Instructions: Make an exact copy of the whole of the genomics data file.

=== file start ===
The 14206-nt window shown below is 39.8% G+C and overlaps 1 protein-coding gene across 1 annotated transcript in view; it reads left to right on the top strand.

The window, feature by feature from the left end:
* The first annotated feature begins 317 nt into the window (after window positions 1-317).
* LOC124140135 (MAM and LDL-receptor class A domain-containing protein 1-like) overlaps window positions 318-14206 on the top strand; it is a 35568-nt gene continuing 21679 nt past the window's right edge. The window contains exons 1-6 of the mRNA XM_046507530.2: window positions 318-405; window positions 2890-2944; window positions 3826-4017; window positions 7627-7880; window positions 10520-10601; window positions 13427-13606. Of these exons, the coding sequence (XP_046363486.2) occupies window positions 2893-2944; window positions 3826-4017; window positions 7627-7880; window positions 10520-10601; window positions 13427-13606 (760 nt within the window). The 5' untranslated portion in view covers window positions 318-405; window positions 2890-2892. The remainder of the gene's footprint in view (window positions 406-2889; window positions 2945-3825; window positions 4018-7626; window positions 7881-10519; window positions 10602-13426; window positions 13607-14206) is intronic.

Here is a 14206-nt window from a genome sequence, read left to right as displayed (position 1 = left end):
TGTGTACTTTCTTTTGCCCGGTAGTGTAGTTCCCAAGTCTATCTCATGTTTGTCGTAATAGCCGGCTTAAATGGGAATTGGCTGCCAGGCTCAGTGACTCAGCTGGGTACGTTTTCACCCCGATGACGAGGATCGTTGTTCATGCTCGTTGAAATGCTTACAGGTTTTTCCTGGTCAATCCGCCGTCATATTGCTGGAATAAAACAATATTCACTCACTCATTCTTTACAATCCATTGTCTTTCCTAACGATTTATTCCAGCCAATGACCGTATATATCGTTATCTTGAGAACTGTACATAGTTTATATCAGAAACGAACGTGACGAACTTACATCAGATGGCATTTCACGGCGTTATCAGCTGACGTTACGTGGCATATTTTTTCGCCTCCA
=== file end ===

The 14206-nt window shown below is 39.8% G+C and overlaps 1 protein-coding gene across 1 annotated transcript in view; it reads left to right on the top strand.

The window, feature by feature from the left end:
* The first annotated feature begins 317 nt into the window (after window positions 1-317).
* LOC124140135 (MAM and LDL-receptor class A domain-containing protein 1-like) overlaps window positions 318-14206 on the top strand; it is a 35568-nt gene continuing 21679 nt past the window's right edge. The window contains exons 1-6 of the mRNA XM_046507530.2: window positions 318-405; window positions 2890-2944; window positions 3826-4017; window positions 7627-7880; window positions 10520-10601; window positions 13427-13606. Of these exons, the coding sequence (XP_046363486.2) occupies window positions 2893-2944; window positions 3826-4017; window positions 7627-7880; window positions 10520-10601; window positions 13427-13606 (760 nt within the window). The 5' untranslated portion in view covers window positions 318-405; window positions 2890-2892. The remainder of the gene's footprint in view (window positions 406-2889; window positions 2945-3825; window positions 4018-7626; window positions 7881-10519; window positions 10602-13426; window positions 13607-14206) is intronic.

Here is a 14206-nt window from a genome sequence, read left to right as displayed (position 1 = left end):
TGTGTACTTTCTTTTGCCCGGTAGTGTAGTTCCCAAGTCTATCTCATGTTTGTCGTAATAGCCGGCTTAAATGGGAATTGGCTGCCAGGCTCAGTGACTCAGCTGGGTACGTTTTCACCCCGATGACGAGGATCGTTGTTCATGCTCGTTGAAATGCTTACAGGTTTTTCCTGGTCAATCCGCCGTCATATTGCTGGAATAAAACAATATTCACTCACTCATTCTTTACAATCCATTGTCTTTCCTAACGATTTATTCCAGCCAATGACCGTATATATCGTTATCTTGAGAACTGTACATAGTTTATATCAGAAACGAACGTGACGAACTTACATCAGATGGCATTTCACGGCGTTATCAGCTGACGTTACGTGGCATATTTTTTCGCCTCCA